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Police block off Tunis city centre against planned protest

Tunisian demonstrators gather at Avenue Mohammed V and march to Avenue Habib Bourguiba during a rally to protest against "police repression" and demand the release of demonstrators detained in recent days in capital Tunis on January 30, 2021 [Yassine Gaidi / Anadolu Agency]
Tunisian demonstrators gather in Tunis, Tunisia on 30 January 2021 [Yassine Gaidi/Anadolu Agency]

Police locked down a large area of central Tunis on Saturday, blocking roads to prevent a major protest backed by the country's powerful labour union, prompting angry criticism from members of parliament, reports Reuters.

Large numbers were expected to rally to mark the 2013 killing of a prominent activist and to protest against police abuses that they say have imperilled the freedoms won in the 2011 revolution that triggered the "Arab spring".

Riot police deployed cordons around the city centre, stopping both cars and many people from entering the streets around Avenue Habib Bourguiba as hundreds of people began to gather, a Reuters witness said.

Unlike previous marches in the wave of street protests that have rippled across Tunisia in recent weeks, Saturday's rally is backed by the UGTT union, the country's most powerful political organisation with a million members.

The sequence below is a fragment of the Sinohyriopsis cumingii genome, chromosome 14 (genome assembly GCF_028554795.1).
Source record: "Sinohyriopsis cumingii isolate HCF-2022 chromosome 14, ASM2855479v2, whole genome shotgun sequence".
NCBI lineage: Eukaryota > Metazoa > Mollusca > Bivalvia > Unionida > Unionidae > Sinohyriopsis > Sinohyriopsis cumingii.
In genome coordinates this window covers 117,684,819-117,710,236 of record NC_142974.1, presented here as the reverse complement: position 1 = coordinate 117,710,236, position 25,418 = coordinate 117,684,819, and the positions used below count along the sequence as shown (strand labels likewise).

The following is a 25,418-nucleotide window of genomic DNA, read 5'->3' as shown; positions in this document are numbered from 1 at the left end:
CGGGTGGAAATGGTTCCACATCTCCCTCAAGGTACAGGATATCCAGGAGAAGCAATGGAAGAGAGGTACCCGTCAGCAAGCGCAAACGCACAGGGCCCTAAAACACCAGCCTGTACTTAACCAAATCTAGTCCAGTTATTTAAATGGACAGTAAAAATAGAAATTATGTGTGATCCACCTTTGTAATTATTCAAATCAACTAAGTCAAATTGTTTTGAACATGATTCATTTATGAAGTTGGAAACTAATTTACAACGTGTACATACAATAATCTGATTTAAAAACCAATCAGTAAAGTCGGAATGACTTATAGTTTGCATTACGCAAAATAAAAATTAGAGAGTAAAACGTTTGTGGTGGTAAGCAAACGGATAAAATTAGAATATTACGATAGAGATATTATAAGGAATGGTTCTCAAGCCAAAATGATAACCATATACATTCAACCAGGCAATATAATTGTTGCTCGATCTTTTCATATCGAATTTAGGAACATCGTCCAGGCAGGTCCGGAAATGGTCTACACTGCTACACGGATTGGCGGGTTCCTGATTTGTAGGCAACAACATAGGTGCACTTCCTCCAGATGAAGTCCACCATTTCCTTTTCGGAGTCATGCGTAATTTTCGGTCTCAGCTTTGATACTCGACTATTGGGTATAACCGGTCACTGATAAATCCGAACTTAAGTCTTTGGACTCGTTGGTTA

Read: Tunisia General Labour Union calls on new ministers to quit to end crisis

Protests, which began with clashes and rioting in deprived districts last month over inequality, have increasingly focused on the large number of arrests, and reports – denied by the Interior Ministry – of abuse of detainees.

Mohammed Ammar, a member of parliament for the Attayar party, said he had phoned the prime minister to protest against the closure of central Tunis to the protest.

A decade after Tunisia's revolution, its democratic political system is in crisis, mired in endless squabbling between the president, prime minister and parliament while the economy stagnates.

While some Tunisians, disillusioned by the fruits of their uprising, have sung nostalgia for the better living conditions they remember from the days of autocracy, others have decried a perceived erosion of the freedoms that democracy secured.

The febrile climate has for some recalled the political polarisation after a hardline militants assassinated secular activist and lawyer Chokri Belaid in February 2013.

His death triggered a wave of mass protests in Tunisia that led to a grand bargain between the main Islamist and secular political parties to stop the country sinking into violence

Read: Tunisia's Ennahda calls for allowing new ministers to start working

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